Office of Education and Schools
Latinos are among the fastest-growing ethnic groups in the United States, and at 16.3 percent of the population, they comprise one of the largest.
Over the past few years, outreaches by many Baha’i teaching teams in predominantly Latino neighborhoods have found people who are highly receptive to participating in Baha’i activities that build community.
That success, though, has raised an issue: Many such teaching efforts are facing a shortage of Spanish-speakers. Awareness is growing that many American Baha’i communities need to build capacity for sharing the teachings of Baha’u’llah in Spanish.
To respond to this need, a team of bilingual educators collaborated to develop “Reaching Out to the Latino Community,” a full-week session held June 20–27 at Louhelen Baha’i School and conducted entirely in Spanish.
Their aim was to offer participants a means of developing skills and confidence to carry on meaningful conversations in Spanish and participate in expansion and consolidation activities amidst Latino populations. The session was offered at reduced cost, and some Spiritual Assemblies were specially alerted to the opportunity.
These efforts brought in 17 participants of diverse cultural backgrounds and varied levels of Spanish proficiency, hailing from seven states —from New York to California. Several have informed the Office of Education and Schools about how they plan to utilize their increased capacity.
Planners and presenters included Baha’is whose heritage extends to Mexico, Colombia or Bolivia, and others who had served the Faith in those countries as pioneers.
Jaque Bookwalter, a former pioneer in Colombia who was one of the facilitators, noted that planning was inspired by the Dec. 28, 2010, guidance from the Universal House of Justice, which emphasized the role of “every human group … to arise and contribute to the advancement of civilization.”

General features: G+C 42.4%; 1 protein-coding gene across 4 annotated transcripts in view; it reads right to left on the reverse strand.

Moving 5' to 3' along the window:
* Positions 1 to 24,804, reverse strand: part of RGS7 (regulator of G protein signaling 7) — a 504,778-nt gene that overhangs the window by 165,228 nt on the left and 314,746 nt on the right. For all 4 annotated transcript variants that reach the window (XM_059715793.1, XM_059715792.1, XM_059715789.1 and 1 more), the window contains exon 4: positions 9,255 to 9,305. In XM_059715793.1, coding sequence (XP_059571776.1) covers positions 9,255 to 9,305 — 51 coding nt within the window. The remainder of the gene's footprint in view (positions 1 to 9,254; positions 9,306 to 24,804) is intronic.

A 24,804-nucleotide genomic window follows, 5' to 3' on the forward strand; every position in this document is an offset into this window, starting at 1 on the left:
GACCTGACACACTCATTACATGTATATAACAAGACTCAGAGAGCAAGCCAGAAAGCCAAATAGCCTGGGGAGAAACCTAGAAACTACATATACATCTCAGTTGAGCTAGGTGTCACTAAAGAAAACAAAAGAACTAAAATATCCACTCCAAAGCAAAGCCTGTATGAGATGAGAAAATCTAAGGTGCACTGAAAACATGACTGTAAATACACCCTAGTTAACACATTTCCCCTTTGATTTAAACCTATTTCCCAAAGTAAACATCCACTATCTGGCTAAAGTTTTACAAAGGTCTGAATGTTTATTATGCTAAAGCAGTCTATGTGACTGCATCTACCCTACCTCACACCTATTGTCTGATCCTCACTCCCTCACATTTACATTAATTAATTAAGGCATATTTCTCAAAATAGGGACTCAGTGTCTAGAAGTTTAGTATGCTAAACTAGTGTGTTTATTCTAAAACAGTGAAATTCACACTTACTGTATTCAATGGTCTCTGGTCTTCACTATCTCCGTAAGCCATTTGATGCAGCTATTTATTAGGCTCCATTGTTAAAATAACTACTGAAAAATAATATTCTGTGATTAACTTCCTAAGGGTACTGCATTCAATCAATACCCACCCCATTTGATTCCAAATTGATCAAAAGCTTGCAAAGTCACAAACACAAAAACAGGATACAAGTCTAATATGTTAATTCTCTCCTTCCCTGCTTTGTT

Based on the concept of being and doing, the session included study on the spiritual nature of teaching, as well as exercises to put the learning into practice.
Said Bookwalter, “We wanted participants to be fully engaged in Spanish-speaking activities related to the goals of the Plan.” To meet that objective, sessions were built around several books of the Ruhi Institute sequence.
Participants were divided into pairs or small groups. In addition to study and prayer, the groups would practice presenting deepening themes from Ruhi Book 2 (Arising to Serve); inviting prospective seekers and new believers to core activities including devotions, children’s classes and junior youth groups; and directly teaching the verities of the Faith.
Music, games, art and drama — even conversation outside the classroom — were all conducted in Spanish.
Participants also had time to consult and talk about their experiences communicating with Spanish-speaking communities. More than one commented on the challenges of enlisting support from parents of children and junior youth attending local activities — often the young people are bilingual, while parents speak only Spanish.
When Bernadette Rahmani of Roundhill, Virginia, heard of the session, she felt compelled to attend so that she could later “engage in meaningful conversations” with the parents of children attending classes within her cluster of communities. Session activities proved to boost her confidence and she left with two goals: to talk with the mother of a Latino family she visits weekly as well as attend a neighborhood camp over the summer, where she hopes to answer parents’ questions in Spanish.
Tenéa Miller of Cary, North Carolina, also attended because she wants to support her community’s expansion efforts, explaining that family members of Latino junior youth “understand better and are more comfortable when we speak to them in Spanish.” After completing the course, Miller stated, “I am really excited to teach and visit our Latino community of interest!” She went on to say, “I found the session so helpful and inspiring that I wholeheartedly and without hesitation encourage others to attend! It was an excellent use of vacation time!”
Presenters were pleased with the progress that was evident after a week’s practice, as well as the relationships that developed between communities across the country.
They have already received numerous requests for future sessions at other schools and institutes as well as inquiries about the materials used. Based on their experience, they are already working to improve their presentations in hopes of offering additional courses in the future.